ONE OF the biggest questions of the day seems to be this: how come nobody saw the current economic crisis coming? Of course, the physicist Didier Sornette and his collaborators did suggest the likelyformation of a real estate bubble in the US as early as 2005. Nevertheless, beyond retrospective claims of its inevitability, it is safe to say that the current crisis has been unique in terms of the unpredictability of what lies next at any given point in time since Lehman Brothers went bust last year.
The problem has an aspect exclusively related to the very structure of international markets operating with extremely speculative financial instruments largely opaque in vivo in a strongly interlinked global economy. Discussions of this fundamental ‘opacity’ have been academic, with the lone exception of Nassim Nicholas Taleb’s book The Black Swan, which popularised the importance of rare events in financial theory.
Yet, one needn’t have been particularly insightful to have guessed that something like the current crisis was in the offing, given the increasingly interdependent and complicated nature of financial transactions in the current economy, managed more by computers than humans. Both the recent G-20 summit and the UN Commission of Experts on the current crisis (led by Joseph Stiglitz) have called for far greater regulation of hedge funds and derivatives trading, both heavily dominated by mathematical and computational traders.
As the truism goes, ‘complexity’ is extremely subjective. Yet, in the last 20 odd years, a large number of physicists and mathematicians have gone on to propose precise definitions of what one means when one terms a system ‘complex’. Qualitatively, all these definitions try to capture the following
One, a complex system is often a collection of a large number of interlinked units co-evolving in time to produce phenomena no single unit could by itself. Think of how ants building an anthill—a single ant doesn’t have a blueprint or template in its ‘mind’, yet ant colonies together can and do spontaneously produce structures of enormous sophistication. Two, a complex system tends to amplify small disturbances in the environment. Conventional wisdom has it that if you perturb something a little bit, sooner or later, the system will come back to its ‘normal state’. Out-of-equilibrium behaviour, après conventional models, is only possible in the event of a large shock, not otherwise; yet the mathematics of complex systems tell us that even very small external disturbances can irreversibly change the course of how systems evolve in the future. Lastly and perhaps most dramatically, small external shocks to a complex interlinked system can make it completely unpredictable.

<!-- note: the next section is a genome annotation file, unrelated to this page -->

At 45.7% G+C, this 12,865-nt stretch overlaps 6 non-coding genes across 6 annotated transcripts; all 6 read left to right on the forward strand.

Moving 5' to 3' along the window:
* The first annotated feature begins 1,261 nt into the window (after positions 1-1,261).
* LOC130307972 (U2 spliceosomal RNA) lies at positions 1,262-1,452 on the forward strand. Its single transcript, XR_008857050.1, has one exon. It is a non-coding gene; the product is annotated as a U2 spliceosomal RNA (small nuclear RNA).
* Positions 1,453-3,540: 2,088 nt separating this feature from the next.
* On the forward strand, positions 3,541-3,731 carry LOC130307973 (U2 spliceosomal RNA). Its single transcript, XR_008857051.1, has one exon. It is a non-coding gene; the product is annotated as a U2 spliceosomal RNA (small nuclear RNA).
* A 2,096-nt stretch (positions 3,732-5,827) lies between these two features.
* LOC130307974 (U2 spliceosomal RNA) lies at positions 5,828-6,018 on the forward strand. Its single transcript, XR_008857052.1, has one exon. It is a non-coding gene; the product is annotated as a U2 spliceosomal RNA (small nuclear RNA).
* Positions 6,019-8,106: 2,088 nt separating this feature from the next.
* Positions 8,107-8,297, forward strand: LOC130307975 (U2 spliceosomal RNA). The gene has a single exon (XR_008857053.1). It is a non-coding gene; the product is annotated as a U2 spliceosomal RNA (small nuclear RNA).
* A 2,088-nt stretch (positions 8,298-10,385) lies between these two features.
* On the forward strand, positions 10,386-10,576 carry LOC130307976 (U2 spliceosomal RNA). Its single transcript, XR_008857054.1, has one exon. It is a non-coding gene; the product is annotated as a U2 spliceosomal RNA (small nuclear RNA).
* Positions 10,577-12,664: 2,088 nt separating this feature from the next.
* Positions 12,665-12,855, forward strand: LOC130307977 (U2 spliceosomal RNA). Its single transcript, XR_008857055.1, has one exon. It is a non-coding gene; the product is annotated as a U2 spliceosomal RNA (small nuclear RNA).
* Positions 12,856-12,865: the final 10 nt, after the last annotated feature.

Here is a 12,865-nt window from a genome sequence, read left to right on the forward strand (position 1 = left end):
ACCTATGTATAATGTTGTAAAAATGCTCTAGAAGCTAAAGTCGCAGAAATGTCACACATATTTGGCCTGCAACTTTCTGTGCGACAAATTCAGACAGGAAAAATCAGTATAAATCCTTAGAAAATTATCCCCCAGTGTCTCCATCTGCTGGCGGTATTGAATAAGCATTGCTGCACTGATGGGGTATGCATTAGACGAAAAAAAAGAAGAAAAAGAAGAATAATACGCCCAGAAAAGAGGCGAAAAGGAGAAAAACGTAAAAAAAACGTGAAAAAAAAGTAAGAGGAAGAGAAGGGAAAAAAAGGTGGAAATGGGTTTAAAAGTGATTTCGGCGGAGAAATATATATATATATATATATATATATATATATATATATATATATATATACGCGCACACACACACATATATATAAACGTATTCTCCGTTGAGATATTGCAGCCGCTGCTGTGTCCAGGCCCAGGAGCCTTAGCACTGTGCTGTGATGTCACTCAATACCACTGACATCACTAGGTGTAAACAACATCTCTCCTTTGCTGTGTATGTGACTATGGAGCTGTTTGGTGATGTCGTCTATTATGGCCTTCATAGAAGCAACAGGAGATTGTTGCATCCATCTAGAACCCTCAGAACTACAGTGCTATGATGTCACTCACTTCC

A famous example, thanks to the physicist James Crutchfield, quantitatively illustrates how the behaviour of a dripping faucet in your bathroom becomes completely unpredictable in a matter of minutes if your neighbour’s cat is prowling the apartment next door. Unpredictability is not something that is ‘one-off’—for most systems, it is an intrinsic feature. Complex systems evolve in a way that does not ‘merely’ put a limit on what we do know about them. The physics of these systems puts a limit to what we can know about them.
What complexity theory seems to be telling us is that even relatively simple instruments taken together in very large numbers can produce startling behaviour. Think evolution. Simulation aficionados know about a computer model called Game of Life, in which simple units evolving together via equally simple rules lead to surprising new structures, often reminiscent of living organisms.
The point here is that even if all complex systems—markets, human societies, you name it—evolved according to a single putative evolutionary theory, the lessons would still be unpalatable. Nature can afford to wipe out a species overnight with cosmic impunity as it were, yet a couple of more banks collapsing could spell doom.
By definition, regulations necessarily imply having a desired ‘final state’ at the back of the mind. The lesson from complexity theory is much grimmer: as long as interlinked economies qualify as a complex system, there’s simply no way we can predict precisely the outcomes of a given set of regulations—a consequence of history’s opacity, as Taleb calls it.
For the traditional economist, instability is always a result of a big external shock. For a complexity theorist, the shock is secondary to the structure of the system itself.
Abhijnan Rej is a mathematical physicist currently working on mathematical measures of uncertainty